If the global community is serious about keeping its promise to achieve Sustainable Development Goal 4 (SDG4) by 2030, there is one major intervention that needs to happen: Investing in pre-primary education.
Rahima is a mother of five living in Pakistan’s province of Khyber Pakhtunkhwa. Her youngest is only 2 years old, and the eldest is 16. Her husband and her eldest son frequently travel between Malakand in Khyber Pakhtunkhwa and Karachi in Sindh in search of work and economic activities.
Every September 8, on International Literacy day, my thoughts go to the illiterate women in Kenya. A day that reminds me of the significant proportion of women who are illiterate.
It is a bright Thursday morning at 9:00 am as we arrive in Kilimani village in Kilifi. We meet with three girls walking from school to home and we stop to inquire. They have been sent home to fetch money for paying teachers.
Nearly all children now enrol in grade 1 and 80 percent are reaching grade 5, currently the final year of primary schooling. In the Primary Education Completion Exam (PECE), a mandatory national exam introduced in 2009, the latest pass rate is 98.5 percent. This is a success that cannot be ignored.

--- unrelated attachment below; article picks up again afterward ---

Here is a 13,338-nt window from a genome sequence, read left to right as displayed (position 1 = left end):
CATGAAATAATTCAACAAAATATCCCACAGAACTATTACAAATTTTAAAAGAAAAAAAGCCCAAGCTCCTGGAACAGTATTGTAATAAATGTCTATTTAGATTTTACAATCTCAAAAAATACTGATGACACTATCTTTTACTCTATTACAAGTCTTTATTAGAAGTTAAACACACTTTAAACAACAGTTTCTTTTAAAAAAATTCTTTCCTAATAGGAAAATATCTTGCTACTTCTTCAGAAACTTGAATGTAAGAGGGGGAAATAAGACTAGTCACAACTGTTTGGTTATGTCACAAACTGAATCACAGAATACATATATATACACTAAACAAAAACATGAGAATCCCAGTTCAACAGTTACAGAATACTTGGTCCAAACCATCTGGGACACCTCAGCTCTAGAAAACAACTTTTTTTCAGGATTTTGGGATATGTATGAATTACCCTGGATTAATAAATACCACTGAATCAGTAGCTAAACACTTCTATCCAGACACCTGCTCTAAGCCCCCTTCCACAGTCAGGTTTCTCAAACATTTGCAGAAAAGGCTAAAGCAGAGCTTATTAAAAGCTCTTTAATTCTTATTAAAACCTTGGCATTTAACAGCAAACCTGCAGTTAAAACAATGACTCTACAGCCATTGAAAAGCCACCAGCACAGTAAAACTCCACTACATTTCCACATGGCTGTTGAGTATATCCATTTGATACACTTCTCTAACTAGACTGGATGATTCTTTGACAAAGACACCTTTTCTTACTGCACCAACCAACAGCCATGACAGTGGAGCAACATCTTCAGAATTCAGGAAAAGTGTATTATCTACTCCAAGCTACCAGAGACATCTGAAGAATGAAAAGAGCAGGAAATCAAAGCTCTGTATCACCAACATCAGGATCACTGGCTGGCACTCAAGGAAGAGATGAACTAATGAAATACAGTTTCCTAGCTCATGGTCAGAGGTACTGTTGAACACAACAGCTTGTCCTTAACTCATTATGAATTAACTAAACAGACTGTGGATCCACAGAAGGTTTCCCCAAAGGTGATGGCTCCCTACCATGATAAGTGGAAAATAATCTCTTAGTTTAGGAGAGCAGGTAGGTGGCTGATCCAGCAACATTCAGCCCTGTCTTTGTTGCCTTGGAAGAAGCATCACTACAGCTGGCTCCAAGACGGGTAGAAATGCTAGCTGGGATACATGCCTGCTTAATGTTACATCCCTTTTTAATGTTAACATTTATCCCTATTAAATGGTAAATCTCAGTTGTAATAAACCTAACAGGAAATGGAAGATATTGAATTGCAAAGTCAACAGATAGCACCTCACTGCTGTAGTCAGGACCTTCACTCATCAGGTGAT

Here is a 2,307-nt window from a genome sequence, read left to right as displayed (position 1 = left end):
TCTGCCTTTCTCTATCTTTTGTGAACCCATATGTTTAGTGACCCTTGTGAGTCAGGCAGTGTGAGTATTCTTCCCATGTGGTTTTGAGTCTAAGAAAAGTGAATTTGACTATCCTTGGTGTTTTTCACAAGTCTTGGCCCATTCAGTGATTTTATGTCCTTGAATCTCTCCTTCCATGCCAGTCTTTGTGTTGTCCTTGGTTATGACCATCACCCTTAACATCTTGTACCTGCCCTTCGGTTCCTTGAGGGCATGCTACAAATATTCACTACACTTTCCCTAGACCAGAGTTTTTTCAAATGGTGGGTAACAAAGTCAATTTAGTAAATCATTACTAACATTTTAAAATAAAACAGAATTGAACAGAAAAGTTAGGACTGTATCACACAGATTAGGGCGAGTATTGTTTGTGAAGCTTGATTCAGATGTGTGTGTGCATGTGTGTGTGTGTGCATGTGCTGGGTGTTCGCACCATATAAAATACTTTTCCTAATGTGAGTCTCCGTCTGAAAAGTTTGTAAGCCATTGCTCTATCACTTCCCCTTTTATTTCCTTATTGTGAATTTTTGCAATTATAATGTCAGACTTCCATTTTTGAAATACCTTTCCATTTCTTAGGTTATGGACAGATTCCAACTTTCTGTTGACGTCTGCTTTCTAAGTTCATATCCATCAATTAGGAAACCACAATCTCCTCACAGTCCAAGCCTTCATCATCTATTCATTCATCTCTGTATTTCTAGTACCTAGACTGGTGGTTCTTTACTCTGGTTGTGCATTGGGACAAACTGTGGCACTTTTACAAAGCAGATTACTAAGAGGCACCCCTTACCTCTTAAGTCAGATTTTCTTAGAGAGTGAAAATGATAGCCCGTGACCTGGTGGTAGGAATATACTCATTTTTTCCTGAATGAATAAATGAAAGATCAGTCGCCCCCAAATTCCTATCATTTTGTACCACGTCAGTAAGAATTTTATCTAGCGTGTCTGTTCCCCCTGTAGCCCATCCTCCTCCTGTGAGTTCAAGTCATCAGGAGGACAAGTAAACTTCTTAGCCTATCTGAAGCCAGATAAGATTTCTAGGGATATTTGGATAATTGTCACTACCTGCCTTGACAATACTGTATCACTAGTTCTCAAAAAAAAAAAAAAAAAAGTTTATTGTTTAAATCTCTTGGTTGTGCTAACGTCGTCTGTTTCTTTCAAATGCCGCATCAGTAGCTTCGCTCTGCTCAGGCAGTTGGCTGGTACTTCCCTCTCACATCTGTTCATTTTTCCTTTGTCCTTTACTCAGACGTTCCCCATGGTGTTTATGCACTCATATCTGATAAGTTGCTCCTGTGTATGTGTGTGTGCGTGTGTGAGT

In 2016, as many as 96.5% of rural elementary government schools in India had toilets, but more than one in four toilets (27.79%) were dysfunctional or locked, according to data collected for the Annual Status of Education Report (ASER), a citizen-led survey on the status of elementary education in rural India. About 68.7% of schools had working toilet facilities for students.
In a world increasingly driven by data, we often still don’t know whether or what children are learning. How can we make sure that the rise of technology drives improvement in national and global assessment?
Recently in the 42nd Kenya Secondary Schools Heads Association (KESSHA) conference in Mombasa, Kenya’s Ministry of Education and the Teachers Service Commission colourfully awarded the Principal of the Year Award (POYA) and Teacher of the Year Award (TOYA).
The third meeting of the Global Alliance to Monitor Learning (GAML), hosted in May by the Instituto Nacional para la Evaluación de la Educación (INEE) in Mexico, was attended by 58 experts from 28 organizations, research institutions, multilateral agencies and Member States.
Across Africa, and indeed the global South, a wind of change is blowing. Citizens from all walks of life have awakened to the realisation that they are the change their countries need.